A Jenkins job will trigger when a GitLab change is pushed. To add this trigger, configure the GitHub plugin's “gitlab-webhook”.
To add a notification hook, configure the URL for the webhook manually automatically. Jenkins also offers authentication and has a built-in mechanism to avoid a rogue build.
You can also configure a Jenkins job to use GitLab webhooks and GitHub webhooks.
It automates the final step of deploying the code to its final destination
Using Jenkins for Continuous Integration is a good way to automate the final deployment step of the code.
It's also a great way to keep your code and project up-to-date without having to manually do this step. Jenkins can be configured to use various plugins and personal access tokens to protect your data.
Because Jenkins is built on an older Java technology stack, it relies on servlets and Maven. You can use Docker to package the Jenkins code, servlet middleware, and other tools that are important for your project.
By using Jenkins, you no longer have to worry about deploying to different environments because you'll never have to manually push updates or deploy the code to another location.
It integrates with PHP tools
The Jenkins for Continuous Integration tool for PHP is an open source continuous integration server that supports virtually any project.
As an open source tool, Jenkins has a vibrant plugin ecosystem that supports many different projects.
The PHP template for Jenkins has been heavily inspired by the work of Sebastian Bergmann.
Once you have installed all the required PHP tools, you can start integrating your projects with Jenkins.
It supports many languages besides Java
For the most part, Jenkins for Continuous Integration (CI) supports Java. Because Jenkins is a self- contained Java program, it can be easily installed and configured on most operating systems.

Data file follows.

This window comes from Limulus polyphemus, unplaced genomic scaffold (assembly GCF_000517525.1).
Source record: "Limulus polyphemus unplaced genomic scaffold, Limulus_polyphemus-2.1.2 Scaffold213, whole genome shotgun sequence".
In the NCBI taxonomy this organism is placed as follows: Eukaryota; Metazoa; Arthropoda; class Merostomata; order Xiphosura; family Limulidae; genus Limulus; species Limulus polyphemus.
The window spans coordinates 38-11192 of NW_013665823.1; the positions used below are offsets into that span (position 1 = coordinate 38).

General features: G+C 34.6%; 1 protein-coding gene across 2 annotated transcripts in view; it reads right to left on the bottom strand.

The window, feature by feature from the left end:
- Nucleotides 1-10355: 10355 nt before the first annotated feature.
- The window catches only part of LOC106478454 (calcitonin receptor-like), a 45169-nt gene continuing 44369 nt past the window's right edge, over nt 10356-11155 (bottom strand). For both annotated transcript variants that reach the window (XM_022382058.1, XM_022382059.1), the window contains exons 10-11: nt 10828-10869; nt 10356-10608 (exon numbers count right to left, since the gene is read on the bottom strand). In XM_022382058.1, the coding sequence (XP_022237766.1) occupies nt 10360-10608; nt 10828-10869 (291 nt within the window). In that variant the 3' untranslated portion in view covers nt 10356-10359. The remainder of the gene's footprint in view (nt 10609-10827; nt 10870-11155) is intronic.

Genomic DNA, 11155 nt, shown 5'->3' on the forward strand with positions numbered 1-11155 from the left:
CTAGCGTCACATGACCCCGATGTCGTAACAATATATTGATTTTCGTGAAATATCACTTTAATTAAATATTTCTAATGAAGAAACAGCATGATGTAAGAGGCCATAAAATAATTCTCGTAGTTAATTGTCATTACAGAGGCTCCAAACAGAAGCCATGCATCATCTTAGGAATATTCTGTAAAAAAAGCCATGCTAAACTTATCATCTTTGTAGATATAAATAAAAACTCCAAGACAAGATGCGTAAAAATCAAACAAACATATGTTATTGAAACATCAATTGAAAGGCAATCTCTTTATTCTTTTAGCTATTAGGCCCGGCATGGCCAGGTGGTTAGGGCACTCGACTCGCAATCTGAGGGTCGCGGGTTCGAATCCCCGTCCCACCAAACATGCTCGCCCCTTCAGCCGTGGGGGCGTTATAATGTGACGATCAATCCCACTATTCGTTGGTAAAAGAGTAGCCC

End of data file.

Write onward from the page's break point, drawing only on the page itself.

The web interface makes it easy to configure the software.
It also offers a number of plugins to customize its functionality.
Jenkins for Continuous Integration equally supports many languages, including Python and Ruby. It also supports a wide range of code repositories and languages.
This makes the tool a great choice for organizations that use multiple programming languages. It does not require building any Python code unless you are using Cython.
It also integrates with Python reporting and testing tools. Similarly, Jenkins supports Ruby code quality tools like Rake, Cucumber, and Brakeman.
With so many plug-ins, it's easy to get started with Jenkins without much training. One of the greatest benefits of Jenkins for Continuous Integration is its ease of use.
If you're using Java for your project, you'll want to install the corresponding JDK. JDK stands for Java SE Development Kit. It comes in both 32-bit and 64-bit configurations.
You can add JDK to the System Environment variable JAVA_HOME, pointing to the location of your JDK installation.
The JRE is short for Java Runtime Environment.